Home Oral Health How to Survive (and Thrive) as a Solo Practitioner in Dentistry

How to Survive (and Thrive) as a Solo Practitioner in Dentistry

by adminjay


Like most industries, dentistry is evolving rapidly. The field is now divided broadly into two categories of offices — corporate dentistry and solo practitioners. These two groups are similar in that the professionals all work to offer patients the proper dental services they need. In this sense, success for a solo practitioner is not entirely a proverbial David and Goliath situation. It’s simply that corporate dentistry has some advantages (e.g., the ability to be more flexible or offer more hours) that solo practitioners don’t, and solo practitioners must use different strengths to provide a unique patient experience. So, how can solo practitioners use their strengths to effectively position their practices in the midst of the ever-growing corporate dental model and thrive?

Going back to basics

Corporate dentists do a great job of handling a lot of patients across a lot of geographical locations. They can be profitable simply by keeping service numbers high. The downside to this chain-style approach, however, is that it’s harder to provide the individualized or unique care that many patients might appreciate.

So, by far the best way to up the odds of survival as a solo practitioner is to go back to the fundamentals. This means honing in on exceptional customer service, performing your service with true competency, and finding distinct strengths within your practice.

What does this look like in everyday work? One example might be highlighting a specific procedure or care category. If your cosmetic services are always getting rave reviews from your patients, for instance, then capitalize on that and advertise those services more proactively. People like to go to dentists they can trust as real experts, so embrace some degree of specialty and market where you’re truly most talented.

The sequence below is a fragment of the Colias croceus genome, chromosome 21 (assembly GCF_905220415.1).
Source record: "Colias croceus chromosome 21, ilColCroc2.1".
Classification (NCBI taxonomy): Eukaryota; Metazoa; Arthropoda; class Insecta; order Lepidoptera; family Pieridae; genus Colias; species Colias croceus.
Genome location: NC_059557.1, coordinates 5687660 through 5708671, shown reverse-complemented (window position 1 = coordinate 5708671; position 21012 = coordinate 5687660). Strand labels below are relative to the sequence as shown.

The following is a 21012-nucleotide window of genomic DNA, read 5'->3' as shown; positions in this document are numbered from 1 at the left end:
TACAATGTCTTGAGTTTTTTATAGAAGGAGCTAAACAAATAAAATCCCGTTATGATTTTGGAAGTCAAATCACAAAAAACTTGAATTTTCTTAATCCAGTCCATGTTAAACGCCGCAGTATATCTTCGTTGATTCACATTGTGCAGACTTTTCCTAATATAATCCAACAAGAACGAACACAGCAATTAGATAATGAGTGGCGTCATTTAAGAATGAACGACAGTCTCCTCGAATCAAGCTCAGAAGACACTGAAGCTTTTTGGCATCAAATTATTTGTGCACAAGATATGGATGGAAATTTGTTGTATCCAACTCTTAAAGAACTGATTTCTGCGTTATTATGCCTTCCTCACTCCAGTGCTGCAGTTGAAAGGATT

If you find that you really excel in one area and get a lot of enjoyment from it, then consider additional affiliations, licenses, or certifications in that subcategory that will help patients quantify what you know and are qualified for. This of course will depend on what’s available or required where you practice.

Another simple technique is to expand how or when you interact with your patients. For instance, corporate dentists might struggle to follow up with everyone, simply because of the higher number of patients they have and the increased emphasis on profit and loss. But as a solo practitioner who can focus more on fewer patients, you can make an enormously positive impression on those who come to you for care by calling them just to check in on their recovery. These kinds of gestures help patients feel more valued, and the feedback you gather also gives you a fantastic opportunity to head off complications or develop smarter operations to improve future care.

Lastly, think about the training you are doing. Supporting continuing education through classes and other resources ensures that your staff is up to date with new tools and standards. This allows them to provide service with more confidence and improves patient safety.

But there’s also enormous stress on efficiency, immediacy, and technology in the modern way of living and working. That’s caused some concern about how well people across industries can communicate, read each other, and connect. Dental staff are not necessarily going to come into your office understanding how to engage with customers in more personal, empathetic ways. So, it’s beneficial to look beyond traditional hard competencies and invest in building their soft skills.